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Thursday, March 21, 2019

Sara, a student at the Rabbi Pesach Raymon Yeshiva (RPRY), making calls to NJ Legislative leaders on Nov. 19 on behalf of Teach NJ.

In light of the horrific recent shooting in Pittsburgh and other public acts of anti-Semitism, the students of the Rabbi Pesach Raymon Yeshiva decided to take action. On November 19, students called New Jersey Senate President Sweeney and Assembly President Coughlin to ask them to increase the support for non-public school security.

The idea for the calling session came to life through Teach NJS, an organization that makes sure that non-public schools are safe and fairly funded. They are asking politicians to increase security funding from $75 per student to $190 per student for school security. They also ask for increased funding for nursing, technology and textbook supplies in non-public schools. Leslie Ostrin, who works with Teach NJS, came to Rabbi Daniel Loew, the principal of RPRY, to ask him if the school would like to participate in an activity where the kids would call top New Jersey state leaders and ask them to support school security bills. Rabbi Loew approved the idea and appointed me as a student coordinator. I asked three of my classmates to help me recruit others to make calls.

With the help of Mrs. Ostrin, we scheduled and planned the event to happen as soon as possible, and it was a success. The politicians’ offices picked up every call the students made, and they stated that our calls were important to the elected officials.

About 50 kids called the offices of Senator Sweeney and Assemblyman Coughlin within a 20-minute period. The reason all the calls were made quickly was to show that we care about our security and we will do what we need to do to convey that message. I asked Mrs. Ostrin why she thought this was important and she said that “it is a very easy way to make a difference in the world and that is one person at a time. So, as students it’s important that we each will reach out to our elected officials to try to get equitable funding. Security is super important and there’s no better way to teach them than to actually be doing it and I’m really proud of all the students at RPRY that are getting involved.”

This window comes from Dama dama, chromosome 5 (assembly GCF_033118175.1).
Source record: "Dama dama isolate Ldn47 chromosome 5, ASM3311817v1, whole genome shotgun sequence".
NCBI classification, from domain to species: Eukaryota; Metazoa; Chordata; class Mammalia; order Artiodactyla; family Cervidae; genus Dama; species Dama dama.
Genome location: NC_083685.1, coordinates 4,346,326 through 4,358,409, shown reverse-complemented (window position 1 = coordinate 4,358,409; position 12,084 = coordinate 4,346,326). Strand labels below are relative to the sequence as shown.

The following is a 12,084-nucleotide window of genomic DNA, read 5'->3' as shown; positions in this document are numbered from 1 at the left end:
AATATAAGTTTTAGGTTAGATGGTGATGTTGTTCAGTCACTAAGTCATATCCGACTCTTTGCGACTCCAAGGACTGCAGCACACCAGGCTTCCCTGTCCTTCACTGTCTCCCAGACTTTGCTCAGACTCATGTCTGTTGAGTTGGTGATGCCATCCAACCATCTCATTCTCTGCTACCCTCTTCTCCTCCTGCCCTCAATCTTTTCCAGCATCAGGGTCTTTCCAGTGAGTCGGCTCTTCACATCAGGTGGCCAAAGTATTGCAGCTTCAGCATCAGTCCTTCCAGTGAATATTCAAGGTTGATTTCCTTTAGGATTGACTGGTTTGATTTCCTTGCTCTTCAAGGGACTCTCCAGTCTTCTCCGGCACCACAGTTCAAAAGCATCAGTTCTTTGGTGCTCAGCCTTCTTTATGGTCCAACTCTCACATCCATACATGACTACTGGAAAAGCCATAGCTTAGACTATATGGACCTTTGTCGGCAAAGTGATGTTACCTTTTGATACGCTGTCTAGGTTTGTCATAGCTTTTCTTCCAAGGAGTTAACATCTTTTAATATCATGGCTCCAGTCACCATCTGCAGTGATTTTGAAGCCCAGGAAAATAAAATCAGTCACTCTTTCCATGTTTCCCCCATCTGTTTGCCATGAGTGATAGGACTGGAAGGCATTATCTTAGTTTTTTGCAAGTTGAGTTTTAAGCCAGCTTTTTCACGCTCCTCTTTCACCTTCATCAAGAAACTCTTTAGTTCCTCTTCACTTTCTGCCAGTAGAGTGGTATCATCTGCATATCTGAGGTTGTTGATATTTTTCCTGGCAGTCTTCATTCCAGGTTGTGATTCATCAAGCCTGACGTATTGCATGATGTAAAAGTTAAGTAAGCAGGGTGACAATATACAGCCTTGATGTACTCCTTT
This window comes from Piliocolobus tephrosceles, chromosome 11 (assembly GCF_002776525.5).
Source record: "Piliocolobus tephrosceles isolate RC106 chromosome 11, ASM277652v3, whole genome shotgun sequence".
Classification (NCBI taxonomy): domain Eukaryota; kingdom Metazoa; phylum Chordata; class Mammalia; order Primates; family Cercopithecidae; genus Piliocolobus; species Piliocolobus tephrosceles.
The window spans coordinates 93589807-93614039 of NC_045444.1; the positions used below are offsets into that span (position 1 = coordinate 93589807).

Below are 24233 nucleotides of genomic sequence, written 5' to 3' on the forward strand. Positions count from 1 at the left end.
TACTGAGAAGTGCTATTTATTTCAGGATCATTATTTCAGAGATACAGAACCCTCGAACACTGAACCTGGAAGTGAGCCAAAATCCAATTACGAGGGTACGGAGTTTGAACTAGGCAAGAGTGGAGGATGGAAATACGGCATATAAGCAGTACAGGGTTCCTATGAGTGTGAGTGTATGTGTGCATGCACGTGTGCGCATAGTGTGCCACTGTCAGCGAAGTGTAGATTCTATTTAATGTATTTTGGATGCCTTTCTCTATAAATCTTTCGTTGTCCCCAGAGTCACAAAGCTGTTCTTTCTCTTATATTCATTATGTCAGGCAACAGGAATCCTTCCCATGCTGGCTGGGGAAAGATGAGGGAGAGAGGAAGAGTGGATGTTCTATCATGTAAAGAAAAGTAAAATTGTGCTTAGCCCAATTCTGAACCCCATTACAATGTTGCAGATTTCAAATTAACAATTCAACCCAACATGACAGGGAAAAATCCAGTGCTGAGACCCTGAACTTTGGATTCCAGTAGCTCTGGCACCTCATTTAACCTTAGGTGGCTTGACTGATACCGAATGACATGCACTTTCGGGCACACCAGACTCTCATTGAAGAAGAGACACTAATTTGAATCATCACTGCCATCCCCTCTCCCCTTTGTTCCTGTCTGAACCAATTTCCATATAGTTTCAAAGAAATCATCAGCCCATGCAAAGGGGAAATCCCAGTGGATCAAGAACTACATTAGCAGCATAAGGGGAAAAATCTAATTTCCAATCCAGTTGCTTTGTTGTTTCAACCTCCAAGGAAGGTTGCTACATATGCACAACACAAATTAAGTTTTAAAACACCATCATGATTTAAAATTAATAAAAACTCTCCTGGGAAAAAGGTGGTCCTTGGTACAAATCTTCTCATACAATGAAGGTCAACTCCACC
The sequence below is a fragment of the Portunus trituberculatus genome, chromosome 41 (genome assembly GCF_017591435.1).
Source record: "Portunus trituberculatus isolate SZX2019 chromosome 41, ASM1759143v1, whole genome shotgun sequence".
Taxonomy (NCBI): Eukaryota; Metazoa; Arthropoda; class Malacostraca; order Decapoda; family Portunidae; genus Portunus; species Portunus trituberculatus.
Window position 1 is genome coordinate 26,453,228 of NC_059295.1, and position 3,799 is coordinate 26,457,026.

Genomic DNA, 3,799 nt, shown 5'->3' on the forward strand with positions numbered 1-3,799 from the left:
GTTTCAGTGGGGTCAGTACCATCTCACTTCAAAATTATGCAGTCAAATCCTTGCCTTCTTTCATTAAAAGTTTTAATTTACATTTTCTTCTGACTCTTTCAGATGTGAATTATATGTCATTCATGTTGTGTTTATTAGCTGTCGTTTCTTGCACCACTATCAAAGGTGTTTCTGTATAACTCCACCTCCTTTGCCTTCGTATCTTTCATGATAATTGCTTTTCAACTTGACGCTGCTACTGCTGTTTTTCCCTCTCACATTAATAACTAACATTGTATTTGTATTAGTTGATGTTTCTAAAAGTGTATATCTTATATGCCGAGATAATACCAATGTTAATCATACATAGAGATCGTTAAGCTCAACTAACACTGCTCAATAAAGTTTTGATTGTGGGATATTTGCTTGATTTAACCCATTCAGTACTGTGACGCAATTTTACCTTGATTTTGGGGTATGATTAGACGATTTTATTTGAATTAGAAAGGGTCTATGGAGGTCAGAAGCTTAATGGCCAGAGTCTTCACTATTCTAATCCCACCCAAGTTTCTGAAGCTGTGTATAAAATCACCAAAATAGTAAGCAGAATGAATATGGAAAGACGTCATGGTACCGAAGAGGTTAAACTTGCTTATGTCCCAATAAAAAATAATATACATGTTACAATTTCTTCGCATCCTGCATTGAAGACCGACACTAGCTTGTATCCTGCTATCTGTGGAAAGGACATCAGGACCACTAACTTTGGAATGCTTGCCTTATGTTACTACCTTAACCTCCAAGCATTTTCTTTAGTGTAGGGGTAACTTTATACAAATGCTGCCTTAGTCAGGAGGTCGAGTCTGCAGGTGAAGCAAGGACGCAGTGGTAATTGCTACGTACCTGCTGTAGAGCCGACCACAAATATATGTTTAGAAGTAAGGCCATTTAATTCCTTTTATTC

When asked why students agreed to call the officials, I got the same core answer almost every time—that safety is really important. I asked some of my fellow eighth graders who were on the committee why they called. Abie Russ-Fishbane answered: “Because I think it’s very important that, especially in this day and age, that we are all safe.” Naomi Strupinsky said, “No child is any less deserving of safety, whether they are part of a non-public school or not, all children deserve equality in safety, and the funding that we’re advocating for will make a difference.” Student Council Representative Nina Even-Hen said, “I think that it is an important cause to support safety in schools.”

Personally, I think it is important that as students we make a difference and advocate for our safety because our safety is as important, and our lives are as important, as public school kids’. Every student deserves to be safe and non-public school kids shouldn’t have to think that they aren’t as important. So I’m very proud to have participated in this activity. Thank you to Teach NJS and Mrs. Ostrin for organizing it!

By Joey Ostroff


Joey Ostroff is an eighth grader at Rabbi Pesach Raymon Yeshiva in Edison, New Jersey.